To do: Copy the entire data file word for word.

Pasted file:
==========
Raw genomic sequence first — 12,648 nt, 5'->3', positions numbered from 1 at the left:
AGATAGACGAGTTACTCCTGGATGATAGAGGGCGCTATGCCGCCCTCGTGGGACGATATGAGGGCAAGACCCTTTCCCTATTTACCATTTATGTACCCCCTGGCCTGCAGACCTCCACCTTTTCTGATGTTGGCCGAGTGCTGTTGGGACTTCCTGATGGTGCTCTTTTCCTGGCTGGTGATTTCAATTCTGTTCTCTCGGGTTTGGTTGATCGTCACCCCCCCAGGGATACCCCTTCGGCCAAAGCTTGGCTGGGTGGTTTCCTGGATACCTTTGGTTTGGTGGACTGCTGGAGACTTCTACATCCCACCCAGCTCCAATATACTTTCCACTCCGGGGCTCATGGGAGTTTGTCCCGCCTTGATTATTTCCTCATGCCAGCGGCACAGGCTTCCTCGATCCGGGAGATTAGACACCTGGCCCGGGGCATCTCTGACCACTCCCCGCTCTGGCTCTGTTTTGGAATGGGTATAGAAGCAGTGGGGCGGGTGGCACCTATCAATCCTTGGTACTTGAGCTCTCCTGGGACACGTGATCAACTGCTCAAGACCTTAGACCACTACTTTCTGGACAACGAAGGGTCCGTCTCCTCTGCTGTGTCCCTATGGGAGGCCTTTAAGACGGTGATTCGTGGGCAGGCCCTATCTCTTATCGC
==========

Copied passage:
Raw genomic sequence first — 12,648 nt, 5'->3', positions numbered from 1 at the left:
AGATAGACGAGTTACTCCTGGATGATAGAGGGCGCTATGCCGCCCTCGTGGGACGATATGAGGGCAAGACCCTTTCCCTATTTACCATTTATGTACCCCCTGGCCTGCAGACCTCCACCTTTTCTGATGTTGGCCGAGTGCTGTTGGGACTTCCTGATGGTGCTCTTTTCCTGGCTGGTGATTTCAATTCTGTTCTCTCGGGTTTGGTTGATCGTCACCCCCCCAGGGATACCCCTTCGGCCAAAGCTTGGCTGGGTGGTTTCCTGGATACCTTTGGTTTGGTGGACTGCTGGAGACTTCTACATCCCACCCAGCTCCAATATACTTTCCACTCCGGGGCTCATGGGAGTTTGTCCCGCCTTGATTATTTCCTCATGCCAGCGGCACAGGCTTCCTCGATCCGGGAGATTAGACACCTGGCCCGGGGCATCTCTGACCACTCCCCGCTCTGGCTCTGTTTTGGAATGGGTATAGAAGCAGTGGGGCGGGTGGCACCTATCAATCCTTGGTACTTGAGCTCTCCTGGGACACGTGATCAACTGCTCAAGACCTTAGACCACTACTTTCTGGACAACGAAGGGTCCGTCTCCTCTGCTGTGTCCCTATGGGAGGCCTTTAAGACGGTGATTCGTGGGCAGGCCCTATCTCTTATCGC